The Journal recently reported that MGM’s attempts to sell itself to a Chinese buyer fell apart last year.

Regardless, MGM has no distribution agreement for Bond 25. The studio and Danjaq (parent company of Eon Productions) control the Bond franchise.

Happy 75th birthday, Michael G. Wilson

Michael G. Wilson

Michael G. Wilson

Today, Jan. 21, is the 75th birthday of Michael G. Wilson, stepson of Albert R. Broccoli.

He has been involved with the James Bond film franchise full-time since the early-1970s, excluding a brief appearance as an extra in 1964’s Goldfinger.

As a result, Wilson has been involved with the franchise longer than anyone, including his step-father, Albert R. Broccoli, the co-founder of Eon Productions and its parent company, Danjaq LLC.

Cubby Broccoli invested the last 35 years (1961-1996) of his life in Bondage. Wilson’s tenure is longer.

This blog has published critical posts about Wilson over time. But we always give Wilson his due. Spending more than four decades on a full-time basis on a single movie franchise should be noted.

Happy birthday, Mr. Wilson.

 

MGM’s possible studio partners for Bond 25 Part III

Image for the official James Bond feed on Twitter

Image for the official James Bond feed on Twitter

It’s a new year but there some leftover business from the old: What studio will end up releasing Bond 25?

The blog has twice (once in April and again in September) analyzed the possibilities. So here’s an updated look.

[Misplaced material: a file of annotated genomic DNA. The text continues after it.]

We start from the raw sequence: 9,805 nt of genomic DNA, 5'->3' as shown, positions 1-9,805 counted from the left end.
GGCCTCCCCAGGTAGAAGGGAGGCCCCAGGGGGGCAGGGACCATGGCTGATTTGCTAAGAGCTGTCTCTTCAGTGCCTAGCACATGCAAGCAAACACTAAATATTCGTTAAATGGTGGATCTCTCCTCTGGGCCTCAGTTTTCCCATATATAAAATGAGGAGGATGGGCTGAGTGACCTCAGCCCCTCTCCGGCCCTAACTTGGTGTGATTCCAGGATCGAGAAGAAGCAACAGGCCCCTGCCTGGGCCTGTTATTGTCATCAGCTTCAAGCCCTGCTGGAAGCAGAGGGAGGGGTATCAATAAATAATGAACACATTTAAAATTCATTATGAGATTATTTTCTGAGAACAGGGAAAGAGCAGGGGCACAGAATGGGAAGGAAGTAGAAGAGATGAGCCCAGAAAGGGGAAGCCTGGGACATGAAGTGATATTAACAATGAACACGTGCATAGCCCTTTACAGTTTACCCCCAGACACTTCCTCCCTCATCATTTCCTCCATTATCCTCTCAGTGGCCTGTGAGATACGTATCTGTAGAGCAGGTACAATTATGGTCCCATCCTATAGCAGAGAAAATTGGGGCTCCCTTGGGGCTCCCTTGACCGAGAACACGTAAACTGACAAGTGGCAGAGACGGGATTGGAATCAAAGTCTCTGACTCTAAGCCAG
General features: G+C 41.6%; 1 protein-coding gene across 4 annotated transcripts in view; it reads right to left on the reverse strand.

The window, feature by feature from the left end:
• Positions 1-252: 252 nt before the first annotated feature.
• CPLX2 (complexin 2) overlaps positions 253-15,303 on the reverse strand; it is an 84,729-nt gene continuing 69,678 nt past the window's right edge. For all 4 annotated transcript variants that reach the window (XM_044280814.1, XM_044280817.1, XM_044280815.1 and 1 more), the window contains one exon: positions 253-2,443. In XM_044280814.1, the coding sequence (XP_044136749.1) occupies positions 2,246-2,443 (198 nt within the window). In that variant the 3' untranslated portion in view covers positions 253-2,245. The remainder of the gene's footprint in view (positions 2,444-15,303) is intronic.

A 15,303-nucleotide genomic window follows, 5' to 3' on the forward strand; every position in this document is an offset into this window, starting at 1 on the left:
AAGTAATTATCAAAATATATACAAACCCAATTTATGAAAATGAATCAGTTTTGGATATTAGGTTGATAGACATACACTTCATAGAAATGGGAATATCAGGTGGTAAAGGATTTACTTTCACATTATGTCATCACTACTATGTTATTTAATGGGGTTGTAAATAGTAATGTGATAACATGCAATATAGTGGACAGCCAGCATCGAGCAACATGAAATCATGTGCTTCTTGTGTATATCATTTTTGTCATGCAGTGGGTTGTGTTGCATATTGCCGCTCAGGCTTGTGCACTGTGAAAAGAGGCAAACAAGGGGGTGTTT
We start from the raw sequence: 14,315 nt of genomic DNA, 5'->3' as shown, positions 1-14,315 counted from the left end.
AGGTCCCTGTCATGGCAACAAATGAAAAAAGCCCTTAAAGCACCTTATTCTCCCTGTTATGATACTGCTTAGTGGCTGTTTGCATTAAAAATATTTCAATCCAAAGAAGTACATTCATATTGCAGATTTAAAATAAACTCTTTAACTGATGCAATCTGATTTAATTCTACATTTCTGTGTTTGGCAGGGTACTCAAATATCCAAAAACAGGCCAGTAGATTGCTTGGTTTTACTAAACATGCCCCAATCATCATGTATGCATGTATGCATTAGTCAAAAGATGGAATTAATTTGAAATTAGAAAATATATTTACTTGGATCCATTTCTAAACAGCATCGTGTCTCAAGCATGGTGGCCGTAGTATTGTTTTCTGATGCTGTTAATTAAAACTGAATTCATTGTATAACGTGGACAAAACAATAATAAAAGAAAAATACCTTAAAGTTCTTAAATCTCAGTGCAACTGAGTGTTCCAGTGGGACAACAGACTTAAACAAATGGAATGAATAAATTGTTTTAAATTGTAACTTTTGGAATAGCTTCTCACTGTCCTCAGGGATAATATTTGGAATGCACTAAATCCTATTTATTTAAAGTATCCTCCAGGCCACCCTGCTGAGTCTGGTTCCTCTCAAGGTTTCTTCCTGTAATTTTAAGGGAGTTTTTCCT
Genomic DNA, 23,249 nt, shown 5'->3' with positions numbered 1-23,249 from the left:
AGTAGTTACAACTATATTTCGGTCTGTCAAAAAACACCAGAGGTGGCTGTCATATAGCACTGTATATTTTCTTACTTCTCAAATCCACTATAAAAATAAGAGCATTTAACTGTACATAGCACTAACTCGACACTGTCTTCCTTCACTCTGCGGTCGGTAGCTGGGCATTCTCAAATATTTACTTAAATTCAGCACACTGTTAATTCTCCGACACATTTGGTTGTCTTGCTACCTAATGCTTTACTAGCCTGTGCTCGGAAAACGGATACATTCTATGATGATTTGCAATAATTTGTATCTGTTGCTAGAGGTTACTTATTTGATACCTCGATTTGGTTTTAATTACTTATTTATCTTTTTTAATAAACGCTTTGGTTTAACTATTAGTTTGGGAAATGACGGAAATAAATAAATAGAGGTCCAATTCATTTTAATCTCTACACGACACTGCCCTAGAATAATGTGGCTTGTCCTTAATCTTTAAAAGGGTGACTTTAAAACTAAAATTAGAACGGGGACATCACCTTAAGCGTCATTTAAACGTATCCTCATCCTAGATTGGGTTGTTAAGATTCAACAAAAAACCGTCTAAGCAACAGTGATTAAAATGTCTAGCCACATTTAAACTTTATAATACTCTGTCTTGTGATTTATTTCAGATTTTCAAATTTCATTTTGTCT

Sony (the incumbent): Sony Pictures released the last four 007 films but as of now has no new contract with Metro-Goldwyn-Mayer for future Bond movies.

Not a lot new since September. Last year’s Ghostbusters reboot wasn’t a success for Sony and isn’t likely to become a franchise. Sony is teaming up with Marvel Studios to get new Spider-Man movies going.

Sony may be sufficiently desperate to again accept a low-profit distribution deal for Bond 25. Most recently, Sony co-financed Skyfall and SPECTRE but only got 25 percent of the profits. It received less money than MGM and Danjaq, the parent group for Eon Productions.

However, there’s the possibility of a wild card.

The New York Post last month reported that its “Tokyo tipsters claim” that CBS chief Les Moonves was looking to acquire Sony Pictures from its parent company, Sony Corp. The story didn’t offer much in the way of details. Certainly, no actual deal materialized.

Paramount: CBS had been looking to merge with Viacom, parent company of ParamountBut that deal unraveled in December.

CBS and Viacom had once been together but then were split apart. The companies are controlled by the Redstone family. There had been a family soap opera in 2015 and 2016 which led to, among other things, a new leadership team at Paramount.

It remains to be seen how quickly Paramount recovers from all this and whether it’s in the position to make a Bond deal with MGM.

Warner Bros.: AT&T announced in October it agreed to acquire Time Warner, parent company of Warner Bros. The $85 billion deal isn’t forecast to be complete until the second half of this year.

That raises the question whether Warners can do a Bond 25 deal. The studio already is busy trying to establish its “shared universe” of movies based on DC Comics characters. Two big ones, Wonder Woman and Justice League, are coming out this year.